Fugitive bank robber Joe Maybe steals the identity of a marshal and rides into a town whose judge asks Joe to act as town marshal but an old flame almost betrays his real identity forcing Joe to claim she's his wife.
Lt. Frank Hewitt deserts the Union Army to warn former Texas neighbors of impending Indian attacks triggered by Army massacre. He overcomes initial distrust and convinces the homesteaders (all women whose men are away fighting in the Confederate Army) to take refuge in an abandoned mission. He trains them to fight and shoot in anticipation of the attack. The only other man at the mission runs away o save his scalp and ends up leading the Indians back to the mission. Surrounded and outnumbered, the defenders prepare for the final assault..Written by
Opening credits: Near the close of the Civil War the Northern Cavalry made every effort to keep the Indian on the reservation. See more »
The only mountains of any consequence in Texas are in the western and Southwestern area of the state, near around El Paso and what is now Big Bend National Park. The terrain in Northern Texas, the setting of the film, is either flat or rolling plains, neither desert, nor particularly high in altitude. This shows that the film was NOT filmed in Texas. See more »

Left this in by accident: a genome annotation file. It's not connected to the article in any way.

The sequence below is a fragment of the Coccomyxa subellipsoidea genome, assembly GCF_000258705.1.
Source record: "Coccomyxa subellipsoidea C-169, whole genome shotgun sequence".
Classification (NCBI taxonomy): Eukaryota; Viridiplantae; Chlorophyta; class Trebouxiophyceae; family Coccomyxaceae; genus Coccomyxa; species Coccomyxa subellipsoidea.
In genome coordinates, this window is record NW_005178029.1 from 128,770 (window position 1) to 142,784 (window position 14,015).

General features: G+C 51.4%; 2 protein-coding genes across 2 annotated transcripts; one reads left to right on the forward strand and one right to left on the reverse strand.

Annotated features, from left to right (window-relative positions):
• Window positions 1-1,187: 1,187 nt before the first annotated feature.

In this movie you will see many clichés attacked successfully: women & children being shot; women leading themselves without panicking or falling over tree roots as a plot device; in-cred-ible. There are a great many movies, books, plays and so on with a single "mutant" woman who is somehow, amazingly, able to do "man" things as good as a man. Her uniqueness is usually used in the plot as a comic device to lure men into a false sense of security, except Alien, I guess.
This movie breaks this unspoken code: highly successfully and entertainingly.In fact it states quite blankly that all women are as good as any man; including in the ability to fight to the death and the last bullet.
I had to keep checking that this was made in 1957! The same year as Funny Face.
You have to put aside the 1950s production values, over-long horse-riding long-shots, and just forget the male supporting cast (except the wonderful Audie Murphy) : they are rather clichéd; concentrate on enjoying the entire female ensemble performance: they really do produce an incredible performance; slightly reminiscent to me of The Big Red One.
I cannot think of another movie which has this premise of a group of women fighting for their own sakes; and not needing a man to do it for them.
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